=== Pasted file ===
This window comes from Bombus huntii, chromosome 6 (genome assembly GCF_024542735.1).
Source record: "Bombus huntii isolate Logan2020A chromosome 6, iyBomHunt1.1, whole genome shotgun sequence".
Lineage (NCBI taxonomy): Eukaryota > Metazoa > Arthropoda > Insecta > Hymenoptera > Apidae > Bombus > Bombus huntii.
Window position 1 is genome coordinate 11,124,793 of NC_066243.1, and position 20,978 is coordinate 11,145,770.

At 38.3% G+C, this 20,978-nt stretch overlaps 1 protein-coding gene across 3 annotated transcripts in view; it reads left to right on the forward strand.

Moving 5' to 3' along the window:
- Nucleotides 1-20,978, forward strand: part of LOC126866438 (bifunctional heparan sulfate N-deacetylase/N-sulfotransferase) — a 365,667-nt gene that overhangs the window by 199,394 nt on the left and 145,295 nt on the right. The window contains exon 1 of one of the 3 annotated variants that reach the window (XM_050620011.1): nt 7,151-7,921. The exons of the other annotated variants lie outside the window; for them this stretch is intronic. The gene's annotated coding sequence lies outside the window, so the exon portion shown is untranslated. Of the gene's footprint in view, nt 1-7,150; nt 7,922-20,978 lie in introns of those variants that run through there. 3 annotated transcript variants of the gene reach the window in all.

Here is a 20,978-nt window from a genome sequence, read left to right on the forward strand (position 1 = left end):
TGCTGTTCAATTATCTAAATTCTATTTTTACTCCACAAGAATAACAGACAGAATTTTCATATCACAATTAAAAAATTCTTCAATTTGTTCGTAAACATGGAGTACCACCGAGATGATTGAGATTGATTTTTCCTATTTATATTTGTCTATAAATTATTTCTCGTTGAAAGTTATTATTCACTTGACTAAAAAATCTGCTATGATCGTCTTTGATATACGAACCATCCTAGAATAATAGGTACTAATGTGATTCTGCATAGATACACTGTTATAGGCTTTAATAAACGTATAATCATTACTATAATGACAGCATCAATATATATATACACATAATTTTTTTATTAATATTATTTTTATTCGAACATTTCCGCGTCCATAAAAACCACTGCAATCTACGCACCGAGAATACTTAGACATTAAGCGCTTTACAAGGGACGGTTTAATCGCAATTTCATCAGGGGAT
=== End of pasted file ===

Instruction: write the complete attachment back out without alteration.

This window comes from Bombus huntii, chromosome 6 (genome assembly GCF_024542735.1).
Source record: "Bombus huntii isolate Logan2020A chromosome 6, iyBomHunt1.1, whole genome shotgun sequence".
Lineage (NCBI taxonomy): Eukaryota > Metazoa > Arthropoda > Insecta > Hymenoptera > Apidae > Bombus > Bombus huntii.
Window position 1 is genome coordinate 11,124,793 of NC_066243.1, and position 20,978 is coordinate 11,145,770.

At 38.3% G+C, this 20,978-nt stretch overlaps 1 protein-coding gene across 3 annotated transcripts in view; it reads left to right on the forward strand.

Moving 5' to 3' along the window:
- Nucleotides 1-20,978, forward strand: part of LOC126866438 (bifunctional heparan sulfate N-deacetylase/N-sulfotransferase) — a 365,667-nt gene that overhangs the window by 199,394 nt on the left and 145,295 nt on the right. The window contains exon 1 of one of the 3 annotated variants that reach the window (XM_050620011.1): nt 7,151-7,921. The exons of the other annotated variants lie outside the window; for them this stretch is intronic. The gene's annotated coding sequence lies outside the window, so the exon portion shown is untranslated. Of the gene's footprint in view, nt 1-7,150; nt 7,922-20,978 lie in introns of those variants that run through there. 3 annotated transcript variants of the gene reach the window in all.

Here is a 20,978-nt window from a genome sequence, read left to right on the forward strand (position 1 = left end):
TGCTGTTCAATTATCTAAATTCTATTTTTACTCCACAAGAATAACAGACAGAATTTTCATATCACAATTAAAAAATTCTTCAATTTGTTCGTAAACATGGAGTACCACCGAGATGATTGAGATTGATTTTTCCTATTTATATTTGTCTATAAATTATTTCTCGTTGAAAGTTATTATTCACTTGACTAAAAAATCTGCTATGATCGTCTTTGATATACGAACCATCCTAGAATAATAGGTACTAATGTGATTCTGCATAGATACACTGTTATAGGCTTTAATAAACGTATAATCATTACTATAATGACAGCATCAATATATATATACACATAATTTTTTTATTAATATTATTTTTATTCGAACATTTCCGCGTCCATAAAAACCACTGCAATCTACGCACCGAGAATACTTAGACATTAAGCGCTTTACAAGGGACGGTTTAATCGCAATTTCATCAGGGGAT